Admit it. If you are an Apple fan, you had to have asked yourself this question. Would his passing and Tim Cook’s ascension essentially leave Apple rudderless?
At first the answer seemed to be no. Siri and the 4S combined with the third generation iPad to keep the brand’s momentum intact. But since Steve Jobs’ passing the Apple brand has taken a bit of a beating. Analysts are concerned that iPhone growth will slow due to carrier’s discontinuing sales subsidies. And Apple’s been accused of human rights abuses in China. While Apple is still the most valuable company in America, public sentiment seems to have shifted from mindless adherence to curiosity and scrutiny. It would seem the days when Apple could do no wrong have passed. And it could be just coincidence that all of this occurred with its founder’s passing.
When you hear the word “product” what’s the first thing that comes to mind? A computer? Motor oil? A can of tuna? The term covers so much. Though, oddly, it’s rarely an instant association with the concept of cinema. Movies aren’t products. They’re magic. They’re moving. They’re entertainment. They’re part of our culture. And they may have something to teach us about how many of the rules about customer engagement aren’t always right.
As we all know things are getting better. A little anyhow. Each month offers more signs that the economy is on the mend and brighter days are ahead. And when those days come, don’t be surprised if they look just a tad different.
Technology moves pretty quickly, which is a good thing. Innovations in technology platforms make the systems that now run our lives smarter, easier to use and more engaging. And there is the additional benefit of ushering new eras.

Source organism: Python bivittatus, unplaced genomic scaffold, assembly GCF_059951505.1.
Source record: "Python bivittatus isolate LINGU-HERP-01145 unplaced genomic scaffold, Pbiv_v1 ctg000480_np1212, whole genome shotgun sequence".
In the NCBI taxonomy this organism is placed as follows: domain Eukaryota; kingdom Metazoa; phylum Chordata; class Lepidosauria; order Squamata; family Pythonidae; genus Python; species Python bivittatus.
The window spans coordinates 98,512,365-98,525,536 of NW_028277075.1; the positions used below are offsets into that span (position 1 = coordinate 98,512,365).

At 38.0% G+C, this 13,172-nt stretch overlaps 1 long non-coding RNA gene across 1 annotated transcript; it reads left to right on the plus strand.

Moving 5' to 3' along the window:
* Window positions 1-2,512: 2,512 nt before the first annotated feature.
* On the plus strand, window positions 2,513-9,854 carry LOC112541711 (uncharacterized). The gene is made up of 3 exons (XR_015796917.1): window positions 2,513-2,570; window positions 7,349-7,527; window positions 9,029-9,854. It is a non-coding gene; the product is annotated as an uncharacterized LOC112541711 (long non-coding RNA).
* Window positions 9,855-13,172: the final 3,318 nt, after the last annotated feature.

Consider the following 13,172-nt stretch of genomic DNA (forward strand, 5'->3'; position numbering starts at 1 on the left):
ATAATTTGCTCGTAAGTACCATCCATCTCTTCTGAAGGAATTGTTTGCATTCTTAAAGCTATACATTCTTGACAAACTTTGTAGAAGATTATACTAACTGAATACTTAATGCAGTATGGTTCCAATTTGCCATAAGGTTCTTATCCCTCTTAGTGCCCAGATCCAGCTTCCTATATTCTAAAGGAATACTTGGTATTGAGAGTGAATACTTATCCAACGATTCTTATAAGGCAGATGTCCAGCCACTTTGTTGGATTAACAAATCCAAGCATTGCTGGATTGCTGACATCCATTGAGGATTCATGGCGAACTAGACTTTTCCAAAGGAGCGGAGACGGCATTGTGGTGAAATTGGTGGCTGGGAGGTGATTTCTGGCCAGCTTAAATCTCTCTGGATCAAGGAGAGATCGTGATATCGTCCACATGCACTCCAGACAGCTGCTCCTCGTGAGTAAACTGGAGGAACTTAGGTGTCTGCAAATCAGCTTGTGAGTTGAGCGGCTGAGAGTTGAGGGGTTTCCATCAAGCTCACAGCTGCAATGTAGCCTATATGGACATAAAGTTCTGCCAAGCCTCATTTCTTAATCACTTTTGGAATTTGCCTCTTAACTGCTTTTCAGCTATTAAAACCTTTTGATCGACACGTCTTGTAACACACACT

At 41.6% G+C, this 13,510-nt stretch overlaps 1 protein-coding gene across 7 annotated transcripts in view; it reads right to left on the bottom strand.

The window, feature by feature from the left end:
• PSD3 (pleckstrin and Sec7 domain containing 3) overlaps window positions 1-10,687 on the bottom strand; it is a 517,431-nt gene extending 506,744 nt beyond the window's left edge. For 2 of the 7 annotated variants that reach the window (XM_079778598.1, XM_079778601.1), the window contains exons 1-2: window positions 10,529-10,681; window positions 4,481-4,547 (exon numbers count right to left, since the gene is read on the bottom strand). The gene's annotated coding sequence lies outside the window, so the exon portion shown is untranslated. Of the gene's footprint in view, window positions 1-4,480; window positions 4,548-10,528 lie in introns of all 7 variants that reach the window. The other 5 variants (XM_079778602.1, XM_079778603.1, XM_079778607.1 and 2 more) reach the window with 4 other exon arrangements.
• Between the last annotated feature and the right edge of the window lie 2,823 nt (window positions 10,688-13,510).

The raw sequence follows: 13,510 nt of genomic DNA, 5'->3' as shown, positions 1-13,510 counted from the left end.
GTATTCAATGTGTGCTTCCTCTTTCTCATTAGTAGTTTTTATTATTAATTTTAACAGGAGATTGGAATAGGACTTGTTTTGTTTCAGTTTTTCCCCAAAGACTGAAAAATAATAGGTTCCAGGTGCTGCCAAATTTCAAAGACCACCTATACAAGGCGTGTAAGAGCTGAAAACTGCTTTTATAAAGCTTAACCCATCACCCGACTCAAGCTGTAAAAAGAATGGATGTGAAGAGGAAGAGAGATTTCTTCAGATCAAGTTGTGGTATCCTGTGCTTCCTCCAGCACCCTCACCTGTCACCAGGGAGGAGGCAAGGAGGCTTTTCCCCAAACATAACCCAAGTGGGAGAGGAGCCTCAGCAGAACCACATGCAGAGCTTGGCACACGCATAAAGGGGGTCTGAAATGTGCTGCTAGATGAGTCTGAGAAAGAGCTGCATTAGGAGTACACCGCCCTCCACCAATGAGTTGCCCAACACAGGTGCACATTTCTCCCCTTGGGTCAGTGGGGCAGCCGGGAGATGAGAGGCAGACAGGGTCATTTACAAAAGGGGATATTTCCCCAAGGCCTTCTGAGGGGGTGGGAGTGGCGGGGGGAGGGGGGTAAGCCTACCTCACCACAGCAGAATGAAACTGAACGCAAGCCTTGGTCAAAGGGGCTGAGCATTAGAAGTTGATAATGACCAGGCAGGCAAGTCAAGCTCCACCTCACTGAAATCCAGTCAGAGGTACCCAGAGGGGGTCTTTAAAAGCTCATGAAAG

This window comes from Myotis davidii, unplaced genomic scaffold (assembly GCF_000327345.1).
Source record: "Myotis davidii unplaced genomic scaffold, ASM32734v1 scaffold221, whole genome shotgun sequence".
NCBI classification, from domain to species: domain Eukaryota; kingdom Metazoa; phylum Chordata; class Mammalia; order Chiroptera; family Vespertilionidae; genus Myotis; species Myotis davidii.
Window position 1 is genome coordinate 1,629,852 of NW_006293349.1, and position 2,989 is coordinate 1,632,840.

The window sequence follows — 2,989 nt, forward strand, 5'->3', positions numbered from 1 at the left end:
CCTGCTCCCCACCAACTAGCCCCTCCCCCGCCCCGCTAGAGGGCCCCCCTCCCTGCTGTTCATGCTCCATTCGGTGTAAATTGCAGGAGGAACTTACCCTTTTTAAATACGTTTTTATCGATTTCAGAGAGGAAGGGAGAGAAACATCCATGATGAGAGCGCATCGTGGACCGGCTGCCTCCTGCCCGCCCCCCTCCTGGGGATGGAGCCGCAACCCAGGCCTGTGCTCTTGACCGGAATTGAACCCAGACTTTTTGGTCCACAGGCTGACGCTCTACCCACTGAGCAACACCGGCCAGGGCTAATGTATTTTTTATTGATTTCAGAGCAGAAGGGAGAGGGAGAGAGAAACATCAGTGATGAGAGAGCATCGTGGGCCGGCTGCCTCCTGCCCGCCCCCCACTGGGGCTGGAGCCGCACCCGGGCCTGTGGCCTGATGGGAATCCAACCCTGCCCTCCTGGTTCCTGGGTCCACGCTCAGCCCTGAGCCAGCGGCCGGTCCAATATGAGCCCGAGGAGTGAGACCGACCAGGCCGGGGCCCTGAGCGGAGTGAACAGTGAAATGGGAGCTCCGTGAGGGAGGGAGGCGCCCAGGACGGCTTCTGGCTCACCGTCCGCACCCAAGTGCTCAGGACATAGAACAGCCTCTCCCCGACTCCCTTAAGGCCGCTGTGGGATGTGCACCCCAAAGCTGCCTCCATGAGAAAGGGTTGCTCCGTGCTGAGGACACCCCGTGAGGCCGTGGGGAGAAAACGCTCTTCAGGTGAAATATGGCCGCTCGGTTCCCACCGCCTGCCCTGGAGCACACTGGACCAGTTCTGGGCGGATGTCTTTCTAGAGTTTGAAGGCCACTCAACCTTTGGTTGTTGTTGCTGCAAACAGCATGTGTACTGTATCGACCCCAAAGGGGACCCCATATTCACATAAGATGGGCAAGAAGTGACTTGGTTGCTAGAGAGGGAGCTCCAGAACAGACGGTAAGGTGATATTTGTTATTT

Apple and Microsoft recently made significant announcements regarding migration of mobility applications into their computer operating systems. So we’re now seeing the era of mobile on the desktop. These two platforms were once seen as almost exclusive to one another mainly due to the processing and computing capabilities of each. But the ascendancy of the tablet has created a middle ground for users who can now envision the need for greater integration between what’s on their desk and what’s in their pocket.
Once upon a time the word engagement actually meant something in marketing. It was new and fresh – sort of the “it girl” in marketing. What if, rather than churning out more predictable marketing communications, we could find a way to touch the consumer?
Alas, touching the consumer has devolved into something akin to an overly-forward acquaintance putting their hand on your knee. Brands mistake street teams and Facebook pages for engagement.
We previously reported on what will likely be the recurring theme in 2012 – access to digital data in all its many forms whether that be documents in the cloud or streaming music that is housed remotely.
And while that is an imminent trend, it’s also important to keep an eye on long-term developing trends. One of the most important evolving trends is the continued emphasis on customization – the ability to personalize products to reflect one’s own unique style.
It’s Christmas time and like last year, most people are busy talking about Black Friday and Cyber Monday. And while both those stories just keep giving, they overshadow the equally important story of how those sales are being driven.
The following are five cool applications that are helping retailers snare customers both in the store and out:
This week we will forego the usual analytical commentary and instead simply share something very cool. In a previous blog, we posted about how Augmented Reality was the future of the future. And much of that revolved around the potential to turn a profit. While this is still very important, National Geographic recently showed how this platform can skip past the mobile phone and create a very deep and engaging experience that quickly bypasses pre-disposed biases individuals may have about a topic or brand.
Watch the video below and ask yourself, how many of the people participating are likely to have a copy of National Geographic laying around their house.
So if this blog was up a year ago and this same subject was at play, the four most important words for 2011 would have been, “It’s all about the cloud.” Granted, that’s five words. But you get the point.
Looking forward to next year, the four most important words will be, “it’s all about access.” Practice that phrase now using quote fingers if you really want to seem like an insight-driven Svengali.